Biology, SS 2 Week: 10

Topic: Reproductive System

Introduction

The reproductive system or genital system is a system of sex organs within an organism which work together for the purpose of reproduction. Reproduction is a process involving the coming to life of new organisms either from one parent or a pair of parent organisms. Reproduction allows continuity of life. It may be sexual or asexual.

  •  Sexual reproduction involves the fusion of two different sex cells which usually come together from two different parents to produce an offspring. Gametes are formed by a kind of cell division called meiosis.
  • Asexual reproduction involves only one parent. An individual produces an offspring by itself. There is no fusion of nuclei, and the cells which give rise to the offspring usually divide by means of mitosis.

Reproductive Systems in Fish, Reptiles, Birds and Mammals

The Reproductive System of Fish

All fish species reproduce sexually. This means that a new individual is created by the combination of an egg and a sperm. The unifying of egg and sperm is known as fertilization, and the juvenile fish develop within the egg. However, there are some variations among fish in the methods of reproduction.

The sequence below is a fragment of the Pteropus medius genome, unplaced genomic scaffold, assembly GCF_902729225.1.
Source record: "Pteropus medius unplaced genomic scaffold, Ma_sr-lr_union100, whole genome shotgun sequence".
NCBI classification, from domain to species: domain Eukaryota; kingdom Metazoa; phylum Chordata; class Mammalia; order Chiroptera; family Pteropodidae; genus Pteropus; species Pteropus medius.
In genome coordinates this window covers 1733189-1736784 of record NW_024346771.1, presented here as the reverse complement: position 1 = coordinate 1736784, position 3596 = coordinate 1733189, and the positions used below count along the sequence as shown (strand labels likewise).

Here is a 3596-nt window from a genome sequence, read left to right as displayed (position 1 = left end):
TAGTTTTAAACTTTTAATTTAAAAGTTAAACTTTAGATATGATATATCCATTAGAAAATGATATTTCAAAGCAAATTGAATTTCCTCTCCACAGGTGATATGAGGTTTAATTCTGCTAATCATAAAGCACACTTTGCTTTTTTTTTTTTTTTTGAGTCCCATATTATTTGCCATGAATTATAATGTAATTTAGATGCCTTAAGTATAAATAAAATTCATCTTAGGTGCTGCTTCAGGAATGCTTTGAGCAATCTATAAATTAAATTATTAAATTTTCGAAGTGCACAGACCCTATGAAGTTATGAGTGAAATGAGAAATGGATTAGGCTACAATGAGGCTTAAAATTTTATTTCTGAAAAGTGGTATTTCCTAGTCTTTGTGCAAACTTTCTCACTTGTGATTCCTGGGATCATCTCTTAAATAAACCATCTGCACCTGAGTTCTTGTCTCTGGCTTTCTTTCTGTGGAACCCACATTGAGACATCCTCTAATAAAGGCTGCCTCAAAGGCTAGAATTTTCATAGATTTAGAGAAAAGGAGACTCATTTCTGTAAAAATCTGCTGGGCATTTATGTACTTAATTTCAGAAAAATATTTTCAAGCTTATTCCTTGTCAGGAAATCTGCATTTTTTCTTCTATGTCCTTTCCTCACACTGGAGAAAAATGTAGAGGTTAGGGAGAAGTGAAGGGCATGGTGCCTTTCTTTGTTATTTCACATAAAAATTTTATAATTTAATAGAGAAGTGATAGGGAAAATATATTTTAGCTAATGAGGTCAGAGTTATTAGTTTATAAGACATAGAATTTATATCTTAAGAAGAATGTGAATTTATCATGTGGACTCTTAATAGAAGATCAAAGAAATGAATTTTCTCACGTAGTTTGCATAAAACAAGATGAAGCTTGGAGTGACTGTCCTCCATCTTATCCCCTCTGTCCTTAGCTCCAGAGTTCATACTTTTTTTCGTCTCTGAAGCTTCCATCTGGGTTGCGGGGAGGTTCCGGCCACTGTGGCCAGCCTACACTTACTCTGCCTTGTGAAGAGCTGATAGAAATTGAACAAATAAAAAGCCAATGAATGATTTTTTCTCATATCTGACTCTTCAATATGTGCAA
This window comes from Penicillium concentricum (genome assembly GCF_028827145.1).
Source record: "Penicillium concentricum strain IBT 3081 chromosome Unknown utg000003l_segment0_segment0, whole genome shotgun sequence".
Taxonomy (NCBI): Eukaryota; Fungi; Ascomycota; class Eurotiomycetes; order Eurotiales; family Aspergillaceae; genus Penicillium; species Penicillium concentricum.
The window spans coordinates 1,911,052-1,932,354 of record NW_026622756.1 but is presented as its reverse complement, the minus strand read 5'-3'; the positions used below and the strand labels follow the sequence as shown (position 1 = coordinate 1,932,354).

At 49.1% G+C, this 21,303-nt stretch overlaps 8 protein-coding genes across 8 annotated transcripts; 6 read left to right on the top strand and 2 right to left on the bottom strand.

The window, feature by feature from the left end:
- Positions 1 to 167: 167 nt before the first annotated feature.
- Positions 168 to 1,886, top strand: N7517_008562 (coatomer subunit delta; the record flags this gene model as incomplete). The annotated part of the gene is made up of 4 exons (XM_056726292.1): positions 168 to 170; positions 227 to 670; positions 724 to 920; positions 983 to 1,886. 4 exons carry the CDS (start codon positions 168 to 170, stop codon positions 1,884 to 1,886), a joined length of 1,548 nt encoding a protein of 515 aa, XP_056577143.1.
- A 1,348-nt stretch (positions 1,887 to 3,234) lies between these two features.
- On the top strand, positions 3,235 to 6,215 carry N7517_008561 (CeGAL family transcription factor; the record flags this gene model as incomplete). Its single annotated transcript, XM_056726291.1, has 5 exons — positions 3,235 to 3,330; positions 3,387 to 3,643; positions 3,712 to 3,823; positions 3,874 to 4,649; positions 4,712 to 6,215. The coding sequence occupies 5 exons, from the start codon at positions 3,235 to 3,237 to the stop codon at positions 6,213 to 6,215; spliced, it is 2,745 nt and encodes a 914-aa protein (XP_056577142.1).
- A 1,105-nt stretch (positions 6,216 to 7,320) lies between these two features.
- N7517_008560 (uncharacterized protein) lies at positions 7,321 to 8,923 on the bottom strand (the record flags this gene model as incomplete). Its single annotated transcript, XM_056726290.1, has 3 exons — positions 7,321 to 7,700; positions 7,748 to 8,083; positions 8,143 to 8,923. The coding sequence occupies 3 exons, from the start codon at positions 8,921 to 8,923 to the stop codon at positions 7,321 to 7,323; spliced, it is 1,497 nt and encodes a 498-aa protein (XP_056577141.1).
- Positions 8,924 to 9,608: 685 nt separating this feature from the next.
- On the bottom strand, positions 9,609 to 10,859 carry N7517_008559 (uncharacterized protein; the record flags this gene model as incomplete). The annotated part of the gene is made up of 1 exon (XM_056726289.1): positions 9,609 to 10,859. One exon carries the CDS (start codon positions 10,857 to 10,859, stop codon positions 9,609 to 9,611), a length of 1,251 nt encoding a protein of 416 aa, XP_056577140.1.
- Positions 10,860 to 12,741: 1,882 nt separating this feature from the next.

Sexual Organs: The two organs responsible for producing eggs and sperm in fish are ovaries and testes respectively. Usually, the female has ovaries and the male has testes, however a few species of fish are hermaphrodite, containing both sets of sexual organs in one individual.

Oviparous Fish: Over 97 percent of fish species are classified as oviparous reproducers. This means that the development of the embryos inside the eggs occurs outside of the parent’s body. This is the same reproductive method used by insects, amphibians, birds, reptiles and arachnids

Oviparous Reproductive Method

Female oviparous fish release unfertilized eggs (either laying them on a rock or plant surface) which are then fertilized by the male either by rubbing his sexual organs on the eggs, releasing his sperm, or emitting his sperm into the water so that fertilization takes place in the zooplankton layer.

Ovoviviparous Fish: Some species of fish notably rays and chimaeras are classed as ovoviviparous reproducer. This means that fertilization and development of the embryonic fish take place inside the female. The fish hatch inside the female’s body, being born as live young. Unlike in mammals, the eggs do not receive extra nutrition from the mother’s body, developing with energy solely from the egg’s yolk.

Viviparous Fish: Like ovoviviparous reproducers, viviparous fish develop their young within the female’s body. However, the eggs hatch inside the mother and remain in the placenta where they receive oxygen and nutrients from the mother’s biological system via an umbilical cord. When mature they are also born as live young.

Reproductive System in Reptiles

Most reptiles lay eggs. The act of laying eggs is called oviposition. Reptiles that lay eggs are called oviparous. Some reptiles bear live young and the term for this is viviparous. Technically, a female that lays eggs is said to be gravid when she is holding eggs inside of her.